Simple guide to Scope 1, 2, and 3 Emissions

In today’s business landscape, understanding greenhouse gas (GHG) emissions isn’t just about going green, it’s about how your business operates, what emissions are under your control and what emissions information you need from your partners.

  • Scope 1 Emissions (Direct Emissions):
    • What are they? Emissions directly produced by your business, akin to the main ingredients in a recipe.
    • Examples: On-site fossil fuel combustion, company vehicles, on-site facilities.
    • Action Steps You can take: Opt for energy-efficient appliances, alternative fuel vehicles, and renewable energy sources. Reduce the A/C and heat settings, turn off equipment when not in use, etc.
  • Scope 2 Emissions (Indirect from Purchased Energy):
    • What are they? Indirect emissions from purchased energy, like the additional flavors in a dish.
    • Examples: Electricity for facilities, purchased heat, and steam.
    • Action Steps: Buy green energy, invest in energy-efficient lighting, and consider on-site renewable energy.
  • Scope 3 Emissions (Other Indirect Emissions):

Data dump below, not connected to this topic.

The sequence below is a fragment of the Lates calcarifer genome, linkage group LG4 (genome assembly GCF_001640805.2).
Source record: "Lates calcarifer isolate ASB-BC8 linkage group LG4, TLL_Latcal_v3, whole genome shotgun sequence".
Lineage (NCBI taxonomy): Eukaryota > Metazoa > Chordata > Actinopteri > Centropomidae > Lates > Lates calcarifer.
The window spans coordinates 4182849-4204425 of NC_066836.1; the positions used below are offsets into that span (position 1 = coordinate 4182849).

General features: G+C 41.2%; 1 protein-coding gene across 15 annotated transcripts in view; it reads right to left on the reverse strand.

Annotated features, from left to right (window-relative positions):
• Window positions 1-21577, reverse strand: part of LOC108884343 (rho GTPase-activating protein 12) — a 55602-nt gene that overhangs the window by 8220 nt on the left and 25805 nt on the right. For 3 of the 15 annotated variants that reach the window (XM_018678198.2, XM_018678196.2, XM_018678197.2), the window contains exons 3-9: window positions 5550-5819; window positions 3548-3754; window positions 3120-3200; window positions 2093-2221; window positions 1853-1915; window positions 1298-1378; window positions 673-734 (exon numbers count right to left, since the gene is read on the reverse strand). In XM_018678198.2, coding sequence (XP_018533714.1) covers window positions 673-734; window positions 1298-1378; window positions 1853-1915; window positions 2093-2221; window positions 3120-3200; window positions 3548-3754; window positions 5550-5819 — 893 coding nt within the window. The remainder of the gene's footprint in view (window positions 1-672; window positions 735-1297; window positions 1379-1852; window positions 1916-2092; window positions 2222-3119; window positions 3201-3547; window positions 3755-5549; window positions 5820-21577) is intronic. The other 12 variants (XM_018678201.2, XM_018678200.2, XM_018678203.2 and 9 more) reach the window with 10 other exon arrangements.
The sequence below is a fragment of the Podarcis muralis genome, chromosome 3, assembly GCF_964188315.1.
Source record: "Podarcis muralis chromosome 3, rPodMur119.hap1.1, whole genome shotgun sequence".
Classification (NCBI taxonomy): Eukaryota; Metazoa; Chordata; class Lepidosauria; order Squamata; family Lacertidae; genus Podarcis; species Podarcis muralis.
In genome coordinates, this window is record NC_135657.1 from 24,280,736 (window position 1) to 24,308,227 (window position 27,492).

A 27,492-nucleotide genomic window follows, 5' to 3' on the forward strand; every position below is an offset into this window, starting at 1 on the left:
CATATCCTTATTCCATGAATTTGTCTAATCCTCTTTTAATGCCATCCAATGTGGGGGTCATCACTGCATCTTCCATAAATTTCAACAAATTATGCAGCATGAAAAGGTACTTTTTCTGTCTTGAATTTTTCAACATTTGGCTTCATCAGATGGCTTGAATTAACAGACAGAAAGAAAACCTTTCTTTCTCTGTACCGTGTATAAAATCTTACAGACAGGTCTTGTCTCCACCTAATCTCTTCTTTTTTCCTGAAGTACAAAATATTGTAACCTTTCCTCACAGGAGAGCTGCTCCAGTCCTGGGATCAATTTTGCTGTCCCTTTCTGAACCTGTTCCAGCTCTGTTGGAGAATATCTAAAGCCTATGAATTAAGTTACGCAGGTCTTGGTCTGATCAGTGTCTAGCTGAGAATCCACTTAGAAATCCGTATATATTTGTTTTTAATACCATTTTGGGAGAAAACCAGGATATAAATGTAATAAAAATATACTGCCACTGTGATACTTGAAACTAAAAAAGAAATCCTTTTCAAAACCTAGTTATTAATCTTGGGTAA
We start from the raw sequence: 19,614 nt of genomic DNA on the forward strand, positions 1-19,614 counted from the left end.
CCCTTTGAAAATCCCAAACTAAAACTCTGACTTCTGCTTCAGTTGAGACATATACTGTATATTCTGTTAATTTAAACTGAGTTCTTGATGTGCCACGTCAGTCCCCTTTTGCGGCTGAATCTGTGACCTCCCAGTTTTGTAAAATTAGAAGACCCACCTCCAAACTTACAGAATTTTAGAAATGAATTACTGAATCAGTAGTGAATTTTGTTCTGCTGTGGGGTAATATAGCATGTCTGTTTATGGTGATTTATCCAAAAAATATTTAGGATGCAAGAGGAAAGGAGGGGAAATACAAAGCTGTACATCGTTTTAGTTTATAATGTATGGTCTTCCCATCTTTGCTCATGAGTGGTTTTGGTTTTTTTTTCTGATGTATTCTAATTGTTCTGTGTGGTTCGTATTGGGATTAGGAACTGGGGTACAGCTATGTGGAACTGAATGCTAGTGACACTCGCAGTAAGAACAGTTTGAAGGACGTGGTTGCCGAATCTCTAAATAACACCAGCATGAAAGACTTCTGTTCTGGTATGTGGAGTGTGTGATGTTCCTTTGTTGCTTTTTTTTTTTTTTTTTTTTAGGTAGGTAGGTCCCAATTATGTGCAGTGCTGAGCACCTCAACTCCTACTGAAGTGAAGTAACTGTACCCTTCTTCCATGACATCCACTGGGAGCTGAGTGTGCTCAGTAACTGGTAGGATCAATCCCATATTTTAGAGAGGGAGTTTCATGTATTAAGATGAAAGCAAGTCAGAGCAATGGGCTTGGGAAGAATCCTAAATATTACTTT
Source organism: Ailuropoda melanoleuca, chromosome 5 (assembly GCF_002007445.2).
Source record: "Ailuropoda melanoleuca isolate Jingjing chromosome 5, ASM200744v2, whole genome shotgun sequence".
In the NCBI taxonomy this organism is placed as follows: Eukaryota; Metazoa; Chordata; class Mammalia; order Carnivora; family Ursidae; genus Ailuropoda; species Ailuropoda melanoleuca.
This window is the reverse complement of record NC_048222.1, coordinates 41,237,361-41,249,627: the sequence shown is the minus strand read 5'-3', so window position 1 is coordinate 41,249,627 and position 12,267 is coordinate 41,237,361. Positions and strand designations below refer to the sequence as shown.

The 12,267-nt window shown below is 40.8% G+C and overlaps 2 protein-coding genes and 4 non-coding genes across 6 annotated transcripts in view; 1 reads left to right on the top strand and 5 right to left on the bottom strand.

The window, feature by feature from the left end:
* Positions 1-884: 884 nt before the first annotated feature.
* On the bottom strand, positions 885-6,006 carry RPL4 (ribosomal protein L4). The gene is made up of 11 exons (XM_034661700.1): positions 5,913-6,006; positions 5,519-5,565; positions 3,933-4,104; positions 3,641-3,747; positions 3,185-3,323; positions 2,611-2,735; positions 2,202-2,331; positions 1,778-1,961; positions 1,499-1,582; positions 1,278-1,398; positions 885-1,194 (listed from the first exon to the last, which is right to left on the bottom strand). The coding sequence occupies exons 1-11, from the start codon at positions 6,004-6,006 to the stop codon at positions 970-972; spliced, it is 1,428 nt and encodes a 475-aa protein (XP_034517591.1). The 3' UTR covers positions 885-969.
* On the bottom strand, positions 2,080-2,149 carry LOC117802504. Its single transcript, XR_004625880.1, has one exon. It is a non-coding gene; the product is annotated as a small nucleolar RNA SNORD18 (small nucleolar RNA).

• What are they? Emissions from other business-related activities not directly controlled by you, the cherry on top. But actually, it’s not really the small cherry on top as Scope 3 are often the largest emissions factor in any small business, so maybe we should call it the crust or foundation of any emissions measurement.
    • Examples: Anything in your supply chain, the production of goods you purchase to deliver your product, business travel, advertising, and even the emissions caused by your customers using your product can be part of scope 3.
    • Significance: This is your opportunity select vendors and partners that also care about the environment. These emissions can be (and usually are) estimated, but if you engage your supply chain, you can help them reduce their carbon footprint and you can’t get to zero emissions without knowing where all the services you use come from..
  • Why Emission Scopes Matter:
    • Regulatory Compliance: Stay compliant and avoid fines.
    • Business Reputation: Showcase commitment to sustainability.
    • Cost Savings: Energy efficiency leads to savings.
  • Taking Action:
    • Measure: Understand your emissions across all scopes.
    • Set Reduction Targets: Define clear reduction goals.
    • Engage: Collaborate with suppliers and customers on sustainability.
    • Communicate: Be transparent about your efforts.
    • Offset: Consider carbon offset opportunities to balance out hard-to-eliminate emissions.
  • Conclusion: Embracing emission understanding isn’t just about compliance; it’s leadership. It’s about shaping a business that’s not only profitable but also responsible. By addressing emissions, you’re planting the seeds of sustainable entrepreneurship. Here’s to greener ventures and a brighter future!

Contact if you want to discuss how to evaluate your carbon footprint and engage your customers or audience to work with you and reduce it. We can help you educate your customers and generate brand lift with your efforts.